Suicide attempts spurring calls to poison control centers more than quadrupled among US children aged 10–12 years from 2000–2020, according to research published today in JAMA Pediatrics.
For all children older than age 9, the proportion of suicide attempts increased as misuse or abuse of potentially poisonous substances declined. Only very young children (aged 6–9) saw no increase in suicide attempts, the study found.
“It’s a huge problem we’re seeing in emergency departments [EDs]. It’s exponentially blowing up numbers across the nation,” said David Sheridan, MD, an ED pediatric physician at the Oregon Health and Science University, in Portland, who led the study.
Adolescents or preteens who have attempted suicide can sit in EDs “for days or weeks” as they wait to be placed elsewhere in the hospital or an outpatient facility, Sheridan told Medscape Medical News. The delays not only are unpleasant for the children, he said, but they also strain hospitals by leaving less space available for emergency care.
“It’s really tough on the entire healthcare system, and most importantly, it’s really rough on the families who are going through a crisis,” Sheridan said. He noted that young people often attempt suicide by taking excessive quantities of common over-the-counter products found in many medicine cabinets — acetaminophen, ibuprofen, diphenhydramine — not items marked “poison.”
The researchers examined calls from 2000–2020 recorded in the National Poison Data System, which is maintained by the American Association of Poison Control Centers. Of more than 1.2 million total calls, 854,000 involved girls. A poison control data analyst determined if the call involved attempted suicide or deliberate misuse/abuse of a potentially poisonous substance.
The researchers identified 1005 deaths, and nearly 29% of ingestions led to health outcomes that were considered worse than minor.
Over the 20-year period, more than 90% of the calls involved children aged at least 13 years, with approximately 72,000 (5.7%) pertaining to children aged 10–12. Most calls for children 13 and older were for suicide attempts. Suspected suicide attempts accounted for about 50% of the total calls to poison control centers among children aged 10–12 in 2000 ― a figure that had ballooned to 80% by 2020, according to the researchers.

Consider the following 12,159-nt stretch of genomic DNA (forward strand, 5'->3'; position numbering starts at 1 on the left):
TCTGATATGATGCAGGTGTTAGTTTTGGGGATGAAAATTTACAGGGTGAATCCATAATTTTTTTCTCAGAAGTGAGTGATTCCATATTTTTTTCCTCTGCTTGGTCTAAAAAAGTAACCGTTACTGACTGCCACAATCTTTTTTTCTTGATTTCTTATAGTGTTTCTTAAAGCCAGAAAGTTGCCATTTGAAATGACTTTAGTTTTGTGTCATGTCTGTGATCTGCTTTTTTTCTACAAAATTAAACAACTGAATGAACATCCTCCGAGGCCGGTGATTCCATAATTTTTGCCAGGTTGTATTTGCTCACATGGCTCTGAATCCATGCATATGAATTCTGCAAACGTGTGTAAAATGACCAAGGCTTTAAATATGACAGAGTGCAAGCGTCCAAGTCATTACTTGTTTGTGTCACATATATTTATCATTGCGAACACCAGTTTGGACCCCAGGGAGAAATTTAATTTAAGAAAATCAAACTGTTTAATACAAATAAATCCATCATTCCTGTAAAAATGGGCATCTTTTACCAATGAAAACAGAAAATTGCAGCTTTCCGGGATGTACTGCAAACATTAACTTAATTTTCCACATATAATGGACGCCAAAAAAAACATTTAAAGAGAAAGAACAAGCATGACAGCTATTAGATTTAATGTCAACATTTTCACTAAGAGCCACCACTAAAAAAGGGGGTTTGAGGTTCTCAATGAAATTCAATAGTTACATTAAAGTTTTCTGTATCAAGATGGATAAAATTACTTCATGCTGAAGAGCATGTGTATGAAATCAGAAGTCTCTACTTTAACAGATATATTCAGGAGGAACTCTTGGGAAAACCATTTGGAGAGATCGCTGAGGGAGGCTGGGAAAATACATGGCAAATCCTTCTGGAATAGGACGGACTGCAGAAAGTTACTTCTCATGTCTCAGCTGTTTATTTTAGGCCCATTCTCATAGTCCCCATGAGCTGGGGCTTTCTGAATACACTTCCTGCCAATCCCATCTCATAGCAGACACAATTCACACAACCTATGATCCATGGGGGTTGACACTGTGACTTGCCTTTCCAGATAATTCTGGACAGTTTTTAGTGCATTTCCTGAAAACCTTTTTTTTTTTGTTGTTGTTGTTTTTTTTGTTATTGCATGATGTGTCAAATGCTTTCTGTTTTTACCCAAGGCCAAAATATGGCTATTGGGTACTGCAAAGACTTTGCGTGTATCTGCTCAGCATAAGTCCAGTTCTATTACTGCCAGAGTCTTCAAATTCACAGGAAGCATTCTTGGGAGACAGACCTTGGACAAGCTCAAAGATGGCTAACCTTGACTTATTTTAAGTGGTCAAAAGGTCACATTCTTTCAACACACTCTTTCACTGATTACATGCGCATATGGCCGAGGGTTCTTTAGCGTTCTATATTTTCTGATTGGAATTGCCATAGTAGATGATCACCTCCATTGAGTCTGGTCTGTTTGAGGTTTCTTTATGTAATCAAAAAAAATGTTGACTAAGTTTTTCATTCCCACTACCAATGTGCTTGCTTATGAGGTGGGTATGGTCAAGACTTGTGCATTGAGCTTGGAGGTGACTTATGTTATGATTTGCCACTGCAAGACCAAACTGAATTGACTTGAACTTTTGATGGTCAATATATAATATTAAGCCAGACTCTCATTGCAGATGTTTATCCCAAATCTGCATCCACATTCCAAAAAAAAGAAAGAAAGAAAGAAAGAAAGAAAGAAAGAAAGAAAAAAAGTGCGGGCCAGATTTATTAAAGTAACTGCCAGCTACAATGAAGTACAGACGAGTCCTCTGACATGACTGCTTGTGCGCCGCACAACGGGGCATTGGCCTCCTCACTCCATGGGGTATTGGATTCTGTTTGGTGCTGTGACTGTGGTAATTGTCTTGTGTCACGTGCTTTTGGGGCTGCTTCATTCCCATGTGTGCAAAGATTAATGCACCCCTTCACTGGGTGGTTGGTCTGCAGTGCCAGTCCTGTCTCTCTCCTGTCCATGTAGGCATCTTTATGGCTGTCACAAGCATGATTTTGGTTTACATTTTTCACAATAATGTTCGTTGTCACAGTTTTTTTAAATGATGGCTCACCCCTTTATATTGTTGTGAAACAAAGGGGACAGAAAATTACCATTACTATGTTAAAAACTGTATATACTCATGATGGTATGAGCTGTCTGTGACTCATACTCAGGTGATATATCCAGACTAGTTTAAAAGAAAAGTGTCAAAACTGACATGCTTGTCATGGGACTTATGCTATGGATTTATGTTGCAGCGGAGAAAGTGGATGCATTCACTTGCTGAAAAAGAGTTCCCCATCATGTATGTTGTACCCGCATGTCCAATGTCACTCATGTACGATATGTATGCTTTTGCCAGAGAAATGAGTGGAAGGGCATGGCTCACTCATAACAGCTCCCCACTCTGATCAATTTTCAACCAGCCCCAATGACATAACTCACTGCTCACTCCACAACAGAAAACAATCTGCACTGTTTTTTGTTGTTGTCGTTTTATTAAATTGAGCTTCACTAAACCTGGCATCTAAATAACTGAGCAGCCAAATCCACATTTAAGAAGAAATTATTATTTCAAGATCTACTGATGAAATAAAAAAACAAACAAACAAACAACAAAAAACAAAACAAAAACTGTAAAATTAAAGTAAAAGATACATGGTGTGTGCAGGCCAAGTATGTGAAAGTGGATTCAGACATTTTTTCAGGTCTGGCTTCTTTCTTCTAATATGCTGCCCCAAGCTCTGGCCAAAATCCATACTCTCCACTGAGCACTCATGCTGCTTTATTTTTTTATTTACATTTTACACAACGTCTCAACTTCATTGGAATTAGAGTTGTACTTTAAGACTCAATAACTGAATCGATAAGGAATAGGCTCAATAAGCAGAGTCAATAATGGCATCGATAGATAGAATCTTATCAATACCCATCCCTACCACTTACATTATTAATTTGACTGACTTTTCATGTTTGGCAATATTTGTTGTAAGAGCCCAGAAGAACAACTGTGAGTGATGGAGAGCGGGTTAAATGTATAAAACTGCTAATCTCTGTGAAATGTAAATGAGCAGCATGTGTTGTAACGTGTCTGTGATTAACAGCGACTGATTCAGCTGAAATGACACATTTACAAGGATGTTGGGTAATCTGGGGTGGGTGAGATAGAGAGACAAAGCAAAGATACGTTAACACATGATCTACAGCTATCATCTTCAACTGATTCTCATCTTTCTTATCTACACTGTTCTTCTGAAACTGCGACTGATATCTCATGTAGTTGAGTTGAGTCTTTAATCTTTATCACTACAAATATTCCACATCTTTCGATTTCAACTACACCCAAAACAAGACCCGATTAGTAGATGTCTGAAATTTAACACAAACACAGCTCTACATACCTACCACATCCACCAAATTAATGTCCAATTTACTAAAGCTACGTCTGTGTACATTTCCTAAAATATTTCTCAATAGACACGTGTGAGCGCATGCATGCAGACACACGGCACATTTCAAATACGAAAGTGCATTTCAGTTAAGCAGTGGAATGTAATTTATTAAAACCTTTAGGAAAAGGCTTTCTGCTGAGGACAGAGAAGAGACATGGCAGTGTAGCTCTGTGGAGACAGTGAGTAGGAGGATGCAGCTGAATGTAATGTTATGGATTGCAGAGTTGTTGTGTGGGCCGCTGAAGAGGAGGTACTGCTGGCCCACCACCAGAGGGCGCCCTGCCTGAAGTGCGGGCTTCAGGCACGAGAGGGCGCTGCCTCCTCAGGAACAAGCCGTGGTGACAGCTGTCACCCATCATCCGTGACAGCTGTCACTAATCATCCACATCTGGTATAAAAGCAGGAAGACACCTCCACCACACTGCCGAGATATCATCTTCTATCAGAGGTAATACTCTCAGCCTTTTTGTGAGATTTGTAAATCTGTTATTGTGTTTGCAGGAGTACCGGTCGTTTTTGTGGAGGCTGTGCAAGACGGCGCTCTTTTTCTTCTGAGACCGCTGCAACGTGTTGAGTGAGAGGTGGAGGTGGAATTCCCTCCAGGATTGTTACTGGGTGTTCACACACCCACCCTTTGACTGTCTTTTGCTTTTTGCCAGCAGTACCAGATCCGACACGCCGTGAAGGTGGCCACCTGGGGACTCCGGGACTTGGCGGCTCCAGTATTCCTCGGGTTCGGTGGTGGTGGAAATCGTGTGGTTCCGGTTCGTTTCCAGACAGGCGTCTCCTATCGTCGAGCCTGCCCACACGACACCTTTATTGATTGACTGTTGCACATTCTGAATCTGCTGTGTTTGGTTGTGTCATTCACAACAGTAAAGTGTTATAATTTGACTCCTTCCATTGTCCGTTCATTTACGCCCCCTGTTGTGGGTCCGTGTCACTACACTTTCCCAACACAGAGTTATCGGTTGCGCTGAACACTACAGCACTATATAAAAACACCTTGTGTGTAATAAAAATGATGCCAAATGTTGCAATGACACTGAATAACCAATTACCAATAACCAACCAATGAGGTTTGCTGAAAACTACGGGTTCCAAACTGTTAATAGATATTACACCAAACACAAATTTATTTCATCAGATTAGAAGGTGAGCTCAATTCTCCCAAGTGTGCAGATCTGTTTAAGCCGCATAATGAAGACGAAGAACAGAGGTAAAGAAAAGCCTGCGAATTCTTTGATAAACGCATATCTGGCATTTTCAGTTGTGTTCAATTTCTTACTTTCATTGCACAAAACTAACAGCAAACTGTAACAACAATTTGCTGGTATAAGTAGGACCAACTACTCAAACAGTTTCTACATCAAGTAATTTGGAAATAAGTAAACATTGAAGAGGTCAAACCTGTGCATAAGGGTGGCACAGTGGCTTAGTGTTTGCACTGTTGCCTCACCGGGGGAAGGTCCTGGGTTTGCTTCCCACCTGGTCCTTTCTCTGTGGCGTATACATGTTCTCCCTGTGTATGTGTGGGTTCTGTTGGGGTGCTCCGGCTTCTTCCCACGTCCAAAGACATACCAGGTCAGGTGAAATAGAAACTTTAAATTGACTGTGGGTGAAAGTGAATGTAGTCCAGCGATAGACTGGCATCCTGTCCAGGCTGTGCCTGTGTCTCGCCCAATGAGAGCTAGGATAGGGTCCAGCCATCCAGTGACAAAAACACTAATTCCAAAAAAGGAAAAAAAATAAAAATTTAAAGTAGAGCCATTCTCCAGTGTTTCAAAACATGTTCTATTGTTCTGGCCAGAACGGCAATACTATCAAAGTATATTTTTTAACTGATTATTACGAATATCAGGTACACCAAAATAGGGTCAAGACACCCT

Sheridan said that because both the frequency and proportion of calls related to suicide attempts rose among children aged 10–12, by 2020, poison control centers were fielding 4.5 times as many suicide-related calls among persons of this age group as they had in 2000. This jump was the largest such increase for any age group in the study, he noted.
The reasons for such a large rise among preadolescents are unclear, the researchers note. The increase became apparent around 2013, at the time many popular social networks launched. Sheridan’s group cited studies showing an association between increased time on social networks or watching television and depression in adolescence but said further research is needed to understand the root causes of this increase.
The latest study did not specifically look at the effect of the COVID-19 pandemic on suicide amoung young people. The Centers for Disease Control and Prevention reported a sharp rise in suicide attempts among youth during the early months of the pandemic, especially among girls aged 12–17 years. By February 2021, suicide attempts within this group had climbed by 50% compared to 2 years earlier.
Although suicide attempts are concerning enough, successful attempts are even more worrisome, experts said. “The increase in the rate of suicidal ingestion among 10- to 12-year-olds vs 13- to 18-year-olds is consistent with youth suicide mortality trends between 2010 and 2020,” Jeff Bridge, PhD, an epidemiologist at Nationwide Children’s Hospital, Columbus, Ohio, told Medscape. From 2010 to 2020, suicide rates increased by 50% among 13- to 18-year-olds, Bridge said, and more than doubled in children aged 10–12.
The latest study captured only calls to poison control centers and so did not count suicide attempts that did not result in a call for help. Another limitation is that poison control data are not stratified by race or ethnicity, prompting Bridge to urge researchers to look specifically at the effect of race and ethnicity on these trends.
“This study supports screening for suicide risk as young as 10 years old,” Bridge, who recently co-authored an article about improving suicide screening among pediatric primary care physicians, told Medscape.
Sheridan said he agreed that prevention is essential: “The ER is where kids come when they’re in crisis. Trying to be more preventative by diagnosing or picking up on this earlier, I think, is really important.”
Sheridan and Bridges reported no relevant financial relationships.
JAMA Pediatrics. Published online March 14, 2022. Abstract
Marcus A. Banks, MA, is a journalist based in New York City who covers health news with a focus on new cancer research. His work appears in Medscape, Cancer Today, The Scientist, Gastroenterology and Endoscopy News, Slate, TCTMD, and Spectrum.
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